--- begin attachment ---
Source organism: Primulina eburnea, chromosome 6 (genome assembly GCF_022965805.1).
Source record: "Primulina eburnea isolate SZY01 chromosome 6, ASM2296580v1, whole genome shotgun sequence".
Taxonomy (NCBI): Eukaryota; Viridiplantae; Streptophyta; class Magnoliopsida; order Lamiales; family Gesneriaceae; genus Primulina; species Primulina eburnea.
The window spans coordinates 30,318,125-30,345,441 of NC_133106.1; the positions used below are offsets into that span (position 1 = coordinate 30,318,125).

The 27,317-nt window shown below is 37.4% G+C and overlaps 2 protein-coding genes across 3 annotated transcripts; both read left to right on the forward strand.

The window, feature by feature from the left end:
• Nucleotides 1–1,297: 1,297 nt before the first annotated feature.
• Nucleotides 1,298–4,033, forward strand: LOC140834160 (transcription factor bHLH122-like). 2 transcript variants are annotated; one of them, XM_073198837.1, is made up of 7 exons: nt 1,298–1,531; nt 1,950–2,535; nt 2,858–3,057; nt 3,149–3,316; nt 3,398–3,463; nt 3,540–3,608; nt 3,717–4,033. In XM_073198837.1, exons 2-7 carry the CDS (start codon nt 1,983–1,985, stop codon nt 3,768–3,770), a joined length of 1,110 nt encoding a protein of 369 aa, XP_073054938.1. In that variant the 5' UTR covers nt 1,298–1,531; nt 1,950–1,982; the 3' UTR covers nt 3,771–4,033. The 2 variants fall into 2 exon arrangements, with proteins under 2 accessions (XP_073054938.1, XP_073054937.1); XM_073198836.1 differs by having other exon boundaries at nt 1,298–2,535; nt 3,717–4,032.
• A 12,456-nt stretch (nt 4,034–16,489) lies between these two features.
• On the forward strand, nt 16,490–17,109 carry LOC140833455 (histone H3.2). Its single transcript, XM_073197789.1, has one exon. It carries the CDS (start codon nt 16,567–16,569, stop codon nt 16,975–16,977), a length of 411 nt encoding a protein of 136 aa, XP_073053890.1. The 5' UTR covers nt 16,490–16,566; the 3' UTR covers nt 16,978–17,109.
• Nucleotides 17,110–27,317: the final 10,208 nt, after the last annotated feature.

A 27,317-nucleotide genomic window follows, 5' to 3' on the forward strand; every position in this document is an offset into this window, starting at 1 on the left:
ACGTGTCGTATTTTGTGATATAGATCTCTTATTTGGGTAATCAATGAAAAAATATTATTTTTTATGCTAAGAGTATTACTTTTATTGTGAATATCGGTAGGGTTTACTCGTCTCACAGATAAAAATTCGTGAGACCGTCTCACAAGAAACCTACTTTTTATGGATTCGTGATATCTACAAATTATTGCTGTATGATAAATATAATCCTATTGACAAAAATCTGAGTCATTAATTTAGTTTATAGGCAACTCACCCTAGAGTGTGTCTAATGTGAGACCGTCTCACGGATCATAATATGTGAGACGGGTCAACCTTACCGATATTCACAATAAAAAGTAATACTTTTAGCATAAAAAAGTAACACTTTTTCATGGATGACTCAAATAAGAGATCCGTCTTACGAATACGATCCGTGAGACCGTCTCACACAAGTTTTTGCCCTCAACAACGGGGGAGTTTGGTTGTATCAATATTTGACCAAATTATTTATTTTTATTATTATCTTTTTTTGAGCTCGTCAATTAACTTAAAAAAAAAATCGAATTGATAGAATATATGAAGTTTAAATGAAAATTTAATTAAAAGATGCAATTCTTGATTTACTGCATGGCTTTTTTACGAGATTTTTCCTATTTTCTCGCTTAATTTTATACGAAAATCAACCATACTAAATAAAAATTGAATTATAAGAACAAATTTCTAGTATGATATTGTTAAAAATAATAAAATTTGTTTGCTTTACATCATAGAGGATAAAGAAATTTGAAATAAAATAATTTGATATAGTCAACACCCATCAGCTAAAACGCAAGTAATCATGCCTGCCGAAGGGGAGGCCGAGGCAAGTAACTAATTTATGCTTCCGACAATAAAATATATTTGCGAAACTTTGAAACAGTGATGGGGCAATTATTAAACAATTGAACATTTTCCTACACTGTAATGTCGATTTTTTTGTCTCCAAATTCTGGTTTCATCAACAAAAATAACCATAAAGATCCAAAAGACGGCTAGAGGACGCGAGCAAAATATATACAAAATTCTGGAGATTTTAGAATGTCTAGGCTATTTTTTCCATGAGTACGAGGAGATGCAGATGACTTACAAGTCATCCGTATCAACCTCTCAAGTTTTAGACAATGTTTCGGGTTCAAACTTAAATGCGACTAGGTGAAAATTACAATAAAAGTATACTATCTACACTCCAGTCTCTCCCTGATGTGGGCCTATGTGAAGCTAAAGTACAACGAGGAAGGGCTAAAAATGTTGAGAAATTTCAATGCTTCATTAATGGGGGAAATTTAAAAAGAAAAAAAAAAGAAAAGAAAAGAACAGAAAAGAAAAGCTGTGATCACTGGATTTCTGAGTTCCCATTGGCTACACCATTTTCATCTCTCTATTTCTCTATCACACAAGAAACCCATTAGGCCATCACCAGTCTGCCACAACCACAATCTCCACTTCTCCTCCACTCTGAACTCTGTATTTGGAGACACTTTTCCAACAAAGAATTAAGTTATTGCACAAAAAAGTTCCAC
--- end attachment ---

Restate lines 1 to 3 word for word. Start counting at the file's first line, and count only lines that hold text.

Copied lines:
Source organism: Primulina eburnea, chromosome 6 (genome assembly GCF_022965805.1).
Source record: "Primulina eburnea isolate SZY01 chromosome 6, ASM2296580v1, whole genome shotgun sequence".
Taxonomy (NCBI): Eukaryota; Viridiplantae; Streptophyta; class Magnoliopsida; order Lamiales; family Gesneriaceae; genus Primulina; species Primulina eburnea.